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Tuesday, 10 December, 2002, 10:03 GMT
Reeve recovery hopes boosted
Christopher Reeve
Scans showed Reeve's brain still responded to stimuli
Scientists have uncovered evidence that actor Christopher Reeve could make a full recovery from paralysis if his spinal injury can be fixed.

Reeve, the star of the Superman films, was paralysed from the neck down after damaging his spinal cord in a riding fall seven years ago.

But doctors at Washington University School of Medicine in St Louis, US, have discovered that his brain has maintained a near-normal ability to detect feeling and movement.

This suggests that Reeve - and maybe others who have suffered spinal injury - may still be ready to pick up where they left off, should a treatment be found.

It had been feared that, without input from the nerves, the brain would start using those areas used to move and feel limbs for other purposes.

It means that this part of the brain doesn't disappear or lose its ability to function

Professor Harold Burton, Washington University School of Medicine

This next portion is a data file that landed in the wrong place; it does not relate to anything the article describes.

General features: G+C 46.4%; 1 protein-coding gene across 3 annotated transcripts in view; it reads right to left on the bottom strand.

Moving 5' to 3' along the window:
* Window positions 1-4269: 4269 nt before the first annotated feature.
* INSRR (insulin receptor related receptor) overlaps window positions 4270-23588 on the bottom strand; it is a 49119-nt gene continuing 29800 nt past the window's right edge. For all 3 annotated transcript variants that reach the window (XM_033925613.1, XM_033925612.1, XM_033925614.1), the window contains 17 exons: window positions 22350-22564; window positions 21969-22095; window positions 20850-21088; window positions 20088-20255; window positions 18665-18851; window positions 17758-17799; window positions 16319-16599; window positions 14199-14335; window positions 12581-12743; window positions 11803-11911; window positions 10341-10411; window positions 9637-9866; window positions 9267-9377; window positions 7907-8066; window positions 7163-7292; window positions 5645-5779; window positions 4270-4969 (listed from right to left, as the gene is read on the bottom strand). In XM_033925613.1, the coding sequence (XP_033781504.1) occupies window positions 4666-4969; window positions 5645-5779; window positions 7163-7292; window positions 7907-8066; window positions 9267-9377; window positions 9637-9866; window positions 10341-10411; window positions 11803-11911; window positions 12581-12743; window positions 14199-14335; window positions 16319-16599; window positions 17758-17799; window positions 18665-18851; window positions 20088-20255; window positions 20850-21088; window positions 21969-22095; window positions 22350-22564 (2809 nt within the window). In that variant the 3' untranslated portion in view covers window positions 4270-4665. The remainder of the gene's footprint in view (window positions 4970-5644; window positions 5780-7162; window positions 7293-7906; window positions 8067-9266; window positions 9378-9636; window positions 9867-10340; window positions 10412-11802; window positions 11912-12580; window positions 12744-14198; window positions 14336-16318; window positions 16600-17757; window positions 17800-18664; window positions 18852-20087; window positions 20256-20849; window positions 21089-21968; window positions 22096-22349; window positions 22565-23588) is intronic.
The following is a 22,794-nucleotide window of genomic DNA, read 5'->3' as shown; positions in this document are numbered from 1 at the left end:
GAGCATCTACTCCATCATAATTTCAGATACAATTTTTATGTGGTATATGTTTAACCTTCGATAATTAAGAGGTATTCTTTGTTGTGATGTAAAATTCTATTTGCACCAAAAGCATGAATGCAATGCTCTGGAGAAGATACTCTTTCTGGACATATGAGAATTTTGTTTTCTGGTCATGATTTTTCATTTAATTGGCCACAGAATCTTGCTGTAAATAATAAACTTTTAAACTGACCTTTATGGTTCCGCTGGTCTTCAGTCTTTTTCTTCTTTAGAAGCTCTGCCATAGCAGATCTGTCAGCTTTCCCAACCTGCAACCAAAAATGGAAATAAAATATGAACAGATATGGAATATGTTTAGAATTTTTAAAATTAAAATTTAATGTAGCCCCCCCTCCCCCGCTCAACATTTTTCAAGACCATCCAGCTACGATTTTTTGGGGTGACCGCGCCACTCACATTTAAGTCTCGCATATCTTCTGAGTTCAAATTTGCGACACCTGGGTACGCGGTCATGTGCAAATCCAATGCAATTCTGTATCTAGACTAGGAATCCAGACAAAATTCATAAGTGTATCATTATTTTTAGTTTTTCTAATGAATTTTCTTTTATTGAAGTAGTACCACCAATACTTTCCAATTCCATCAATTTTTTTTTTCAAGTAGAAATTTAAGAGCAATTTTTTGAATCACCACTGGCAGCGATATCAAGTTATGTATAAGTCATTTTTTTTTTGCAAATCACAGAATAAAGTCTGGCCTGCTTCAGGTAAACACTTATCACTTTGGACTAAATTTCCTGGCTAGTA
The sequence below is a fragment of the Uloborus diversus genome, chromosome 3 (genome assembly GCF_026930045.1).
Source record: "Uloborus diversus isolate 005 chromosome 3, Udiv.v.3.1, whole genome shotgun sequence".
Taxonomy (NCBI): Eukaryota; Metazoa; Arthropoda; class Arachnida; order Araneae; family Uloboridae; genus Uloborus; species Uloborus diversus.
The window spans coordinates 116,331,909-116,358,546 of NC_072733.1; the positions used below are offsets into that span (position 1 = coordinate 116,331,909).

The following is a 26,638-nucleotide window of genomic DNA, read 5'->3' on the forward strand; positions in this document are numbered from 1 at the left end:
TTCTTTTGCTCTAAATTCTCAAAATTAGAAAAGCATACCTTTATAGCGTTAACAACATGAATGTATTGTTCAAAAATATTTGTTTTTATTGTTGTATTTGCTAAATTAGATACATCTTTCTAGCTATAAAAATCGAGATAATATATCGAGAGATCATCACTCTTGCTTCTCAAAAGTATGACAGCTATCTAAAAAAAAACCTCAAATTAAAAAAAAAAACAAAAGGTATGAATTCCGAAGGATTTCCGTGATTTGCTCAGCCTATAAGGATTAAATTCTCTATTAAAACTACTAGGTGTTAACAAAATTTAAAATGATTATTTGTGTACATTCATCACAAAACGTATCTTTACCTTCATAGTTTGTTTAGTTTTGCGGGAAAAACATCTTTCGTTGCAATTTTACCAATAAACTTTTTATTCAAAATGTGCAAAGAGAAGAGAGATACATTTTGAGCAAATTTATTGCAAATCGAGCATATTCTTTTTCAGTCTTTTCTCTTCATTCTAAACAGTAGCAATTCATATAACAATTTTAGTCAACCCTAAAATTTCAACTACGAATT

But in experiments, doctors found they could still activate the correct areas of Reeve's the brain in response to touch.

Professor Harold Burton, who led the research, said: "Even though this individual had not been able to move for years, motor patterns in the brain were relatively normal.

"That's very encouraging, because it means that this part of the brain doesn't disappear or lose its ability to function properly.

"The key might be that, though this individual's injury was extremely severe, a small portion of the spinal cord is still intact."

Progress

Experts believe that they are making genuine progress towards a method of repairing, at least partly, the damage caused by spinal injuries.

Professor Roger Lemon, from the Institute of Neurology in London, told BBC News Online: "It's certainly an important finding.

"However, the problem is that there is an awful lot goes on in the brain that is not to do with the final execution of movement - there could be a missing link somewhere.

"There are several groups working on ways to repair damaged spinal cord, and things are looking far more hopeful than they were five years ago.

"Our own group is planning to start clinical trials in people in between two and four years."

Reeve was paralysed in 1995 after a fall that severed most of the nerves in the spinal bundle that carries signals between his brain and the rest of his body.

He started a concentrated programme of exercise and electrical muscle stimulation in 1999 and doctors announced earlier this year that the actor had slowly recovered limited sensation and movement.

See also:

11 Nov 02 | Science/Nature
26 Jul 02 | Health
10 Apr 02 | Health
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